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Constitutional FAQ Answer #107

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Q107. "Where does the C.I.A. get their power and authority?"

A. The CIA, and a whole host of other government agencies, fall under the Executive Branch. Their power, then, comes from the power of the President. The job of the executive branch is to carry out the legal authority given to it by the Legislative Branch, the Congress. So the power and authority of the CIA comes from the legislation authorizing the creation and funding of the CIA, from the powers delegated to it by the President and/or the Congress, and from the prestige and respect of the agency by other parts of the government.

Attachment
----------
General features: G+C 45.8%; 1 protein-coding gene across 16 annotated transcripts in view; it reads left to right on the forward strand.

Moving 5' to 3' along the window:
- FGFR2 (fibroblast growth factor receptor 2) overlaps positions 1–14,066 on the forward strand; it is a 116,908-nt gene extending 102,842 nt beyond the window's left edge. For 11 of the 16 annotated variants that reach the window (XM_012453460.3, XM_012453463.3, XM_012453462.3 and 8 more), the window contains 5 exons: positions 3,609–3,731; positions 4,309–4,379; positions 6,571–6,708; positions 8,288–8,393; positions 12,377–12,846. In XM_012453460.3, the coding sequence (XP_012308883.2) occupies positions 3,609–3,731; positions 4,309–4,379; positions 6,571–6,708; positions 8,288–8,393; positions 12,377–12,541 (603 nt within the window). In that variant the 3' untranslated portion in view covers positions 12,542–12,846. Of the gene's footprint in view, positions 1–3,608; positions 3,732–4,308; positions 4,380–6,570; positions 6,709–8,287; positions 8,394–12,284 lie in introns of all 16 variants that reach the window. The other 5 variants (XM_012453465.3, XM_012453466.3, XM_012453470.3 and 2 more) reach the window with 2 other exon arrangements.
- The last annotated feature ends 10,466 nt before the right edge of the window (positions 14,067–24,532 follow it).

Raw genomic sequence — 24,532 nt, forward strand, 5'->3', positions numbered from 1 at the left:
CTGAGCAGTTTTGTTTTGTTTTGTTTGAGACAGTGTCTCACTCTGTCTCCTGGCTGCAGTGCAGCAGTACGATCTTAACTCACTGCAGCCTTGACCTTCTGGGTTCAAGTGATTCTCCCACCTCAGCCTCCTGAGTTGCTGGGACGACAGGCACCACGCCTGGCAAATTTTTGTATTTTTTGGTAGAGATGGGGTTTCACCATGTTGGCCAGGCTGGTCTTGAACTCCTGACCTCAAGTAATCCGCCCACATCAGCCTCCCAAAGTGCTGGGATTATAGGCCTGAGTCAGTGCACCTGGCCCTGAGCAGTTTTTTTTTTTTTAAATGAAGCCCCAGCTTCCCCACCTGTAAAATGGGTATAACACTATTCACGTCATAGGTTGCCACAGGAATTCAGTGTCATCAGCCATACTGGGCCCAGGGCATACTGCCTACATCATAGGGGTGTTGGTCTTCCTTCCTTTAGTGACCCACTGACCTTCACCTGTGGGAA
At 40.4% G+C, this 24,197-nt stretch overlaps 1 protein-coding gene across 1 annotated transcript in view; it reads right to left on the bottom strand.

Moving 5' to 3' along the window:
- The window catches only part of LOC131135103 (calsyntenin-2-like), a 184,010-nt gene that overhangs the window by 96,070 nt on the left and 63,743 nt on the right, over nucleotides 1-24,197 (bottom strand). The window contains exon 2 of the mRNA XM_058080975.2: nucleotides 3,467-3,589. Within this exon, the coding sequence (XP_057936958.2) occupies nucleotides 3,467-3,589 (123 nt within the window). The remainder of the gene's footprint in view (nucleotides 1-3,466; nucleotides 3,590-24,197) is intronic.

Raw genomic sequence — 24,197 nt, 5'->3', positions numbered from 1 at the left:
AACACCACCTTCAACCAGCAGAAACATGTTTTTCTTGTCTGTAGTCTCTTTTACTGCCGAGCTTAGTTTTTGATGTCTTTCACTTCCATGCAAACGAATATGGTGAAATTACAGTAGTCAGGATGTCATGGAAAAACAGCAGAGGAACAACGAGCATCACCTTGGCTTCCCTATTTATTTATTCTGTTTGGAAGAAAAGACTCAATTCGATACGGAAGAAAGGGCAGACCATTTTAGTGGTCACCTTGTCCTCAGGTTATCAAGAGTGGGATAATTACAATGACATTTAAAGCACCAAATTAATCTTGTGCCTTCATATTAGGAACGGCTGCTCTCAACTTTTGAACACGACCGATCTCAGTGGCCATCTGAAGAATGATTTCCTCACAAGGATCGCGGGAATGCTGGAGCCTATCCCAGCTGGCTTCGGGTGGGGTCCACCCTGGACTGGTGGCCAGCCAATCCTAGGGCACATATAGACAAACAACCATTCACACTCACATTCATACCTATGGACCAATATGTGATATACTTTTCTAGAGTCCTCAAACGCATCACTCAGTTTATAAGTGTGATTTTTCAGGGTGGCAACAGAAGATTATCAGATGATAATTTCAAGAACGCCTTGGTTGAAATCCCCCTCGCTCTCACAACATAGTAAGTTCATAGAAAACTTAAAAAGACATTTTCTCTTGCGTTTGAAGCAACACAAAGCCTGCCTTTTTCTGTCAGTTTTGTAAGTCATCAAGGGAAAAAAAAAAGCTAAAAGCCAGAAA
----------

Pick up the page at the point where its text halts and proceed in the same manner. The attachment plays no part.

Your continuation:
The same applies to every executive department or agency. From the FAA's power to regulate the skies over the United States to HUD's ability to regulate housing standards, the power comes from the people in the form of the Congress. Congress can curtail the acts of an agency at any time with appropriate legislation (though once an agency is established, it can be hard to disband; and once a power is given, it can be hard to take it away).

The question also begs another: why do we even need agencies like the EPA, the FBI, or the FDA? The following quote from Constitutional Law: Cases and Commentary by Daniel Hall says it quite well:

... the job of governing has become too large for Congress, the courts, and the President to handle... Congress does not have time to make all the laws, the President to enforce all the laws, or the courts to adjudicate all the cases... Congress is too small to be an expert in every subject. Agencies, however, specialize and, as a result, they possess technical knowledge and expertise in their subject areas."


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